The Commission needs to hear from you. People that are opposed to the improvements we’ve seen on L.A. streets are already mobilizing against this new Plan. We are counting on supporters like you to share your thoughts at the hearing and by email. If you can come to the meeting, please email hello@losangeleswalks.org.

 What does the Mobility Plan do?
  • Makes safety the City’s number one transportation priority, particularly the safety of children walking to school
  • Sets design speeds for city streets and provides engineering and enforcement solutions to stop the constant increase in speed limits
  • Proposes a new network of protected bike lanes across L.A.
  • Doubles the share of Measure R Local Return for walking and bicycling
  • Calls for annual bicycle and pedestrian counts by LADOT
  • Sets a performance metric of zero increase in car travel per person
Los Angeles Walks, LACBC and other stakeholders were involved in the development of the plan to ensure that the needs of L.A.’s bicyclists and pedestrians are a priority. Los Angeles Walks worked with the Department of City Planning to prioritize pedestrian mobility throughout the plan, because walking is a component of every trip, and high quality pedestrian access in needed on every streets. Let’s make this a reality in Los Angeles by passing this Plan and supporting its implementation.
You can see the final EIR and staff report here.

Mobility Plan at City Planning Commission

When: Thu, May 28, 8:30am – 12:00pm. The Mobility Plan will be the first item on the agenda, so please make sure to be there at 8:30 AM.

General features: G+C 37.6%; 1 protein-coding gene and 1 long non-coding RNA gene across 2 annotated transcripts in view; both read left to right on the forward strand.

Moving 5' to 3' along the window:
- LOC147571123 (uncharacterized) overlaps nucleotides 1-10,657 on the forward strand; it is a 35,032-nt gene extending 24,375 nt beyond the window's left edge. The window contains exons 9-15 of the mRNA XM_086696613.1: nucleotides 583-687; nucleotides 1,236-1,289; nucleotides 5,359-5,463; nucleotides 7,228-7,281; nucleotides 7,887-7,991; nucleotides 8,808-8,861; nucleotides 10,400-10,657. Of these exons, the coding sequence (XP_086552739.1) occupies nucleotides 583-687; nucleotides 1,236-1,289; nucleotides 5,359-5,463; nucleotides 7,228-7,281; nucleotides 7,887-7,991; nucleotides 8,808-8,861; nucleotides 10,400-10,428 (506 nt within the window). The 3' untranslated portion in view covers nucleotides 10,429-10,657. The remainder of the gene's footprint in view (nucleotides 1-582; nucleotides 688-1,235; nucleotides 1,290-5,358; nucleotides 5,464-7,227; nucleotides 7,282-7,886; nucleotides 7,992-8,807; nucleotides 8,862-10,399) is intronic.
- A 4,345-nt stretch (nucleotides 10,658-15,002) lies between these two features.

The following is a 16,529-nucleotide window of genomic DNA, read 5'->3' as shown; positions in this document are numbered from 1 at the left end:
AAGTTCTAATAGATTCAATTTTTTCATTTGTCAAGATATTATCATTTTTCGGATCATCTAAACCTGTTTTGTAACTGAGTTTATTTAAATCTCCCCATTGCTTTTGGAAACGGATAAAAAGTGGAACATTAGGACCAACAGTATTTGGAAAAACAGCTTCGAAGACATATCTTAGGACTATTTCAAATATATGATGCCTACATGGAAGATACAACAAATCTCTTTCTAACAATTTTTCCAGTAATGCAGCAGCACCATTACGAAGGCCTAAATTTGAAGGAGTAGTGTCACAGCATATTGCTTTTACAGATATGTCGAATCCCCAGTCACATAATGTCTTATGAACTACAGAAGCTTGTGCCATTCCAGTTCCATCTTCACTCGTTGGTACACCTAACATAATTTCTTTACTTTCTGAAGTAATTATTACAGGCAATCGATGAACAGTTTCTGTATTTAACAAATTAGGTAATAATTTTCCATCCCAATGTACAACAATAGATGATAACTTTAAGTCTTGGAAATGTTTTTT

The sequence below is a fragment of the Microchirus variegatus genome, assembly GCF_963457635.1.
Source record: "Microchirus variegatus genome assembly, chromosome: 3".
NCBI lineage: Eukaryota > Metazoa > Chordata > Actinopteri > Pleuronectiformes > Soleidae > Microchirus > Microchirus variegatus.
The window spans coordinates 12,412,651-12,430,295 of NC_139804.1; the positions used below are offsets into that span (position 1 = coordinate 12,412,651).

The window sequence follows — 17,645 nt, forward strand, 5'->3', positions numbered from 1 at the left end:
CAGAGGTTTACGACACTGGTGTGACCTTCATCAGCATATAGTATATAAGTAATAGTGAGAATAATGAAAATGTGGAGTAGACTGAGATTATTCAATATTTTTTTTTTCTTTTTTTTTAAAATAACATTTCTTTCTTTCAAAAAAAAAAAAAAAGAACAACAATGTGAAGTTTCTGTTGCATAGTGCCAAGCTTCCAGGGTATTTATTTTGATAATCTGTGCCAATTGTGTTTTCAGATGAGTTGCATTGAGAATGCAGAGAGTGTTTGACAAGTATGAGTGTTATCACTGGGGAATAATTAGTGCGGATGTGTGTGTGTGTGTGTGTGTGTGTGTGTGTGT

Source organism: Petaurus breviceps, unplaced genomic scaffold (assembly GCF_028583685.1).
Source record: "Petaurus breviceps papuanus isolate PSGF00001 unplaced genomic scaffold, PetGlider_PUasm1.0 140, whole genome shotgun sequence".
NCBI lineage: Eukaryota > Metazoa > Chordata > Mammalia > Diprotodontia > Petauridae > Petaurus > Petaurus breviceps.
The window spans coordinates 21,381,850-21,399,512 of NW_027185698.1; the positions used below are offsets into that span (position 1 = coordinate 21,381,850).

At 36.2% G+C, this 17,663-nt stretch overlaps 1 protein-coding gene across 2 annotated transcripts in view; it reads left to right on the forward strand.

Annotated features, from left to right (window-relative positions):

Where: Van Nuys City Hall, Council Chamber, 2nd Floor, 14410 Sylvan Street, Van Nuys, CA 91401(map)

Los Angeles Walks Congratulates CD4 Councilmember-elect David Ryu


Los Angeles Walks congratulates David Ryu on his victory in yesterday’s Council District 4 election

As LA’s pedestrian safety advocacy organization, Los Angeles Walks has been strongly advocating for the two-sidewalk option (known as “Option 3″) for the improvement project planned for the Hyperion Bridge. Although it is only one bridge in a city of many, the Hyperion Bridge renovation is critical as this project will set a precedent — and the proposed design fails to serve all users in the City of Los Angeles. We are pleased that Councilmember-elect Ryu, who counts the bridge in his council district, supports Option 3.

During the campaign, the Councilmember-elect showed himself to be a strong supporter of making our streets safer for all road users. On the eve of the election, Ryu even sent his campaign manager to a Board of Public Works hearing to fight for more sidewalk space on the future Glendale-Hyperion Complex of Bridges.

Ryu’s campaign gave this testimony for the Hyperion Bridge:

“I am writing to you to express my strong support for “Option 3″ for the Glendale Boulevard-Hyperion Avenue Complex of Bridges Improvement Project. I first expressed my support for  “Option 3″ at a Democrats for Neighborhood Action (DNA) meeting because this option would maintain 2 sidewalks and buffered bike lanes on both sides, all while improving traffic flow. This option has wide community support and many dedicated community members have been working for over a year and a half on this issue. From sidewalk access for students walking to school, to families seeking to travel by foot to local businesses, I believe “Option 3″ is the best option to help meet the mobility needs of our community…I stand with both the Silver Lake and Los Feliz Neighborhood Councils and support the need to save the sidewalk on this historic bridge.”

How you can help

Please join us congratulating Councilmember-elect Ryu on his victory and thanking him for his support and leadership on the bridge project so far.
Email: info@davidryu.com  |  Twitter: @davideryu

Some updates on Hyperion Bridge from the news this week:

Can LA Make “Great Streets” If the Mayor Won’t Stand Up for Good Design? (Streetsblog)

Making LA walkable? Hyperion bridge remake brings only one sidewalk

Silver Lake and Atwater Village Getting New Pedestrian/Bike Bridge Over the LA River  (Curbed)

To Road Diet or Not on Glendale-Hyperion Bridge